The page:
Price Increases and Other Paints

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As long as we’re all talking about the prices of paint at the moment, this is your reminder that you don’t have to buy Games Workshop paint, and there are plenty of quality alternatives out there for better prices.

This hasn’t caused nearly the uproar I thought it would, but Games Workshop recently announced a price increase for their line of paints. The cost of their paint is set to increase by, according to them, “20 pence per pot” in 2019. Kudos to them for being open about it, I guess, but we should probably all keep in mind that they are making an already overpriced product more expensive. And I do use the term “overpriced” intentionally here. Games Workshop’s paint goes for around $4.25 on their website (not including taxes/shipping). Some are a bit more expensive, but the general price at the time this is being written is $4.25 for 12ml of paint. For my part, when I say something is overpriced, what I mean is that I’m not getting the value for the money I’m spending, so at those price points, I’ve looked elsewhere for the paint that I use.

But before we get to any of that, let’s talk about paint in general for a bit. Acrylic paints come in a staggering array of price points and levels of quality, and it can be incredibly difficult to sort out the good advice from personal opinion when it comes to what brand of paint to buy. The first piece of advice here is just do what you want to do. The second is to try new things and find out what works for you. If you’re able to get good results from lower-end paints, then there’s nothing wrong with that, and don’t let anyone tell you otherwise.

So with the advice out of the way, my take on paint is that for what you are getting, Games Workshop’s paint is too expensive. After a certain price, you’re no longer paying for the product; you are mostly paying for the brand, and I don’t really want to pay for their brand when I know I can get the basically same product for a better price elsewhere. For me, the question is always going to be about whether or not I’m getting a return for the extra money spent, and with paint, I just don’t see that return.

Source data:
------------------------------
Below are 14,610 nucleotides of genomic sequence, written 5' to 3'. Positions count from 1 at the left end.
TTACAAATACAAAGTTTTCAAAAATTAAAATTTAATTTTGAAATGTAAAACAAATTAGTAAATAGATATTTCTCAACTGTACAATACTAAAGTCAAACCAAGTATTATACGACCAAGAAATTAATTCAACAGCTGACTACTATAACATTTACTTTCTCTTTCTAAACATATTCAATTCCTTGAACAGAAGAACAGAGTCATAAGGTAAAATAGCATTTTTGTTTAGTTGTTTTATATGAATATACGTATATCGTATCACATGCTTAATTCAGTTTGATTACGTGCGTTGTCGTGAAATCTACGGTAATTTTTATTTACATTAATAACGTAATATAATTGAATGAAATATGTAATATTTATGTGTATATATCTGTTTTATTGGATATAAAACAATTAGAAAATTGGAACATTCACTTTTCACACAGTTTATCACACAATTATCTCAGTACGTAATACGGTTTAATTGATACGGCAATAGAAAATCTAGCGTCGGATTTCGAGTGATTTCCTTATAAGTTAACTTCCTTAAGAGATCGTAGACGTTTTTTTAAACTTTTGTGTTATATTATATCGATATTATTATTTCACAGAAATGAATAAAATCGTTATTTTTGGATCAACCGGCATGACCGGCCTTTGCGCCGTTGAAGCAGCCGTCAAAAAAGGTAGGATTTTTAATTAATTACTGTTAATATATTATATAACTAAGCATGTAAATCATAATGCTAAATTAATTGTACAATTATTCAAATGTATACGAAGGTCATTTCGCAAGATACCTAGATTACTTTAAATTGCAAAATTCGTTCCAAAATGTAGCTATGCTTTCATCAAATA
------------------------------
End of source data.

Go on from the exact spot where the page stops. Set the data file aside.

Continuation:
There are some other things that happen of course: you’re also paying for better quality control from Games Workshop, so you’re probably going to have a more consistent experience with more name brand paints, but that doesn’t mean that alternative paints are bad. That’s essentially my entire argument: basically, if the product is the same and you can get it for a better price, I don’t see a reason to spend the extra money.

Personally, I use a lot of Testors products. I never see a lot of discussion about these paints, but I’ve found them both more affordable, easily available, and generally a pretty reliable product. They make a line of acrylic paint called Model Master, and in my personal painting experience, I’ve found that paint to work just fine. You do have to be a little careful here because they make enamel paints too, and unless you want to thoroughly clean out your brush every time you switch colors, you’ll probably want to avoid those. If you aren’t getting the enamel paints, you are getting a product that is generally just as good but comes in at a lower price. Unless you buy them on Amazon for some reason. The prices are way higher there than the local craft store.

Now, this isn’t an ad for this company or anything, and I have had some quality control issues before. Their yellow color that I got was really thin and just didn’t apply very well anywhere. From what I understand, they make paints mainly for airbrushing, so they are thinner anyway. This one though seemed like some kind of a mistake. For me, one paint pot out of the 20 or so that I use regularly isn’t doing too bad. Especially for a color like yellow which I’m just not going to use all that much. The point is that there are a lot of alternatives when it comes to paints, and really, it’s pretty easy to get the results you want with any kind of paint.

So if you’re like me and a price increase doesn’t really do much other than solidify your interest in other paints, take a look around, try some alternatives, and see what will give you the most return for what you spend.

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